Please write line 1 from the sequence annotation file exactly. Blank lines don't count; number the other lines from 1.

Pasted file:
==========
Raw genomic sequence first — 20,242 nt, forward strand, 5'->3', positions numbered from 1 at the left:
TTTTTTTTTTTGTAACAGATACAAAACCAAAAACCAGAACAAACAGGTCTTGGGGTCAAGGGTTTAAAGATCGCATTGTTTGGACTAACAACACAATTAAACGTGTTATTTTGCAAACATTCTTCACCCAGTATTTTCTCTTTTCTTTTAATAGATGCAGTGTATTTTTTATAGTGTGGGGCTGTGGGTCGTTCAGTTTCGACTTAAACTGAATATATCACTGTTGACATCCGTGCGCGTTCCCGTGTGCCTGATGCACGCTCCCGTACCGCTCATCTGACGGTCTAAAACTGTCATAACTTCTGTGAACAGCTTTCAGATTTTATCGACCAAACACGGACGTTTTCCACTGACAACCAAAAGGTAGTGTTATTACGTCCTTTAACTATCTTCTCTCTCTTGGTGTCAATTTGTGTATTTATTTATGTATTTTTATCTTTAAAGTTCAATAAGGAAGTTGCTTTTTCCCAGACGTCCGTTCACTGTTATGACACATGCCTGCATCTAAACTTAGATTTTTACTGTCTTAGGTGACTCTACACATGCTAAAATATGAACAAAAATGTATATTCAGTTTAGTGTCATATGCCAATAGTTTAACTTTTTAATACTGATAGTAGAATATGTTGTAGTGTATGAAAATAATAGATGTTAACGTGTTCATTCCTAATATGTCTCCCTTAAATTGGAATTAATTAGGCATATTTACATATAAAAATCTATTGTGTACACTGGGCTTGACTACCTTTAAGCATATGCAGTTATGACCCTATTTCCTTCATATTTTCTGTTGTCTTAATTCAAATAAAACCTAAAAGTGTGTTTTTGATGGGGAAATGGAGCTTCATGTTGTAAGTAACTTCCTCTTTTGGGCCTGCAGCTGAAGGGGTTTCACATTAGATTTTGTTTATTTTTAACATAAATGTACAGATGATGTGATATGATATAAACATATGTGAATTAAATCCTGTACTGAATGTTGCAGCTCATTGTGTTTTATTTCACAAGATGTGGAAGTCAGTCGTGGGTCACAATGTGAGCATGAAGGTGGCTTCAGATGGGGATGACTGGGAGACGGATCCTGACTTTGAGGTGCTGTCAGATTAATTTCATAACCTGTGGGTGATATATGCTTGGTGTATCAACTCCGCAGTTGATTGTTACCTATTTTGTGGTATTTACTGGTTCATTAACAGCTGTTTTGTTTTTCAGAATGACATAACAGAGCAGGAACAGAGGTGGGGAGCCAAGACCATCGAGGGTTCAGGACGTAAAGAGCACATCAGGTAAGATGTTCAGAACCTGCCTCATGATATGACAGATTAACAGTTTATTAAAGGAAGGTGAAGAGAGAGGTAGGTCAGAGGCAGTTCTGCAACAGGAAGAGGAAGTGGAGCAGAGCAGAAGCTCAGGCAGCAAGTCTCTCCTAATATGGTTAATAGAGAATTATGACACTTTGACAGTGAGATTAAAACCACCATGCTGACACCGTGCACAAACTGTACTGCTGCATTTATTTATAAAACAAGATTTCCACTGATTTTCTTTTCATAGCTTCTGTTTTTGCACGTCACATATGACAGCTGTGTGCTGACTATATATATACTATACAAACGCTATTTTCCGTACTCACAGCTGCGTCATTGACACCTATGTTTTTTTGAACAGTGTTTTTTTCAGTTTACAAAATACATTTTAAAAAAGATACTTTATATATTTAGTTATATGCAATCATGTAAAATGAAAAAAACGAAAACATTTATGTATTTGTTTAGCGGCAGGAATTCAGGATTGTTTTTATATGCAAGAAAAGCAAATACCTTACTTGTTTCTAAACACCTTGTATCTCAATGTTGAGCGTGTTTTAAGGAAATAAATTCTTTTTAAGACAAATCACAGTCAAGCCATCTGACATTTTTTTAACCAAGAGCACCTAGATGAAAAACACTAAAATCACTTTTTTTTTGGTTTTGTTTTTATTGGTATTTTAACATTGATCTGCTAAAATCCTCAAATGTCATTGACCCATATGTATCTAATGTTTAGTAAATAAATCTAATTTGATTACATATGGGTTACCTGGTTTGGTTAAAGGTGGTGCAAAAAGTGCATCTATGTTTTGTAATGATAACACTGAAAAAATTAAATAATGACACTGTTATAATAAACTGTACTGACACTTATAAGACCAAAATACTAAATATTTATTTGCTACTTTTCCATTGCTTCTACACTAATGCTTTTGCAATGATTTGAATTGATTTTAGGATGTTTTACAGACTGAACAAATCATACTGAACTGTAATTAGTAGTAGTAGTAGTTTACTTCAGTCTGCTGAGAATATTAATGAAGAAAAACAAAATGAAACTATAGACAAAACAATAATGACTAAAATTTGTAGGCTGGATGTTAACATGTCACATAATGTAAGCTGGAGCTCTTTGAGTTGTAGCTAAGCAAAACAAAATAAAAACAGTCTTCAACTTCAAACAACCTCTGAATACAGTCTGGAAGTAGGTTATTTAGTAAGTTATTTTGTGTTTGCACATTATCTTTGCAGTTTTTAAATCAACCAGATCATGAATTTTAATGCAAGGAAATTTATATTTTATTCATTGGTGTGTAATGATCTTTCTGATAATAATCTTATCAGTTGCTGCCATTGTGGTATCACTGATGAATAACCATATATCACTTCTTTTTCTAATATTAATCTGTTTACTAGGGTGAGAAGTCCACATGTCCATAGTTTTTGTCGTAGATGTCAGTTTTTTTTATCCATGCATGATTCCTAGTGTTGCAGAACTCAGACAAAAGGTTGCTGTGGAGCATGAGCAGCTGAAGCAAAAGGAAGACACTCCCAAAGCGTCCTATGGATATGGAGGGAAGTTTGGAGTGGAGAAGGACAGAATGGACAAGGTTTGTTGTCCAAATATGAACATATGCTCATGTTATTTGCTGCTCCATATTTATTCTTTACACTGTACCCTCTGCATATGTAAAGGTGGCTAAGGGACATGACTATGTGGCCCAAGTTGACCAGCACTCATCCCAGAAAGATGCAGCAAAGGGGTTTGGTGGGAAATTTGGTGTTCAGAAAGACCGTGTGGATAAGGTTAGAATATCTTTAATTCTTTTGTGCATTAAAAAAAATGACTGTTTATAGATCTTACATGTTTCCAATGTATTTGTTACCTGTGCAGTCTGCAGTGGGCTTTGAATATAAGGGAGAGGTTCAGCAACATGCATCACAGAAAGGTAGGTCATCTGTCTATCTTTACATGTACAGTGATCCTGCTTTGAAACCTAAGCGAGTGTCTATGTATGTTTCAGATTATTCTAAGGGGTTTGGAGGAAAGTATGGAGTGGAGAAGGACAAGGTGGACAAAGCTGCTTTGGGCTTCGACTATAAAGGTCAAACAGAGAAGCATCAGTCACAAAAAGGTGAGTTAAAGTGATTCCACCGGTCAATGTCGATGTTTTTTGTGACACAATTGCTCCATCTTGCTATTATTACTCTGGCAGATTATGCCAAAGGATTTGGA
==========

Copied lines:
Raw genomic sequence first — 20,242 nt, forward strand, 5'->3', positions numbered from 1 at the left: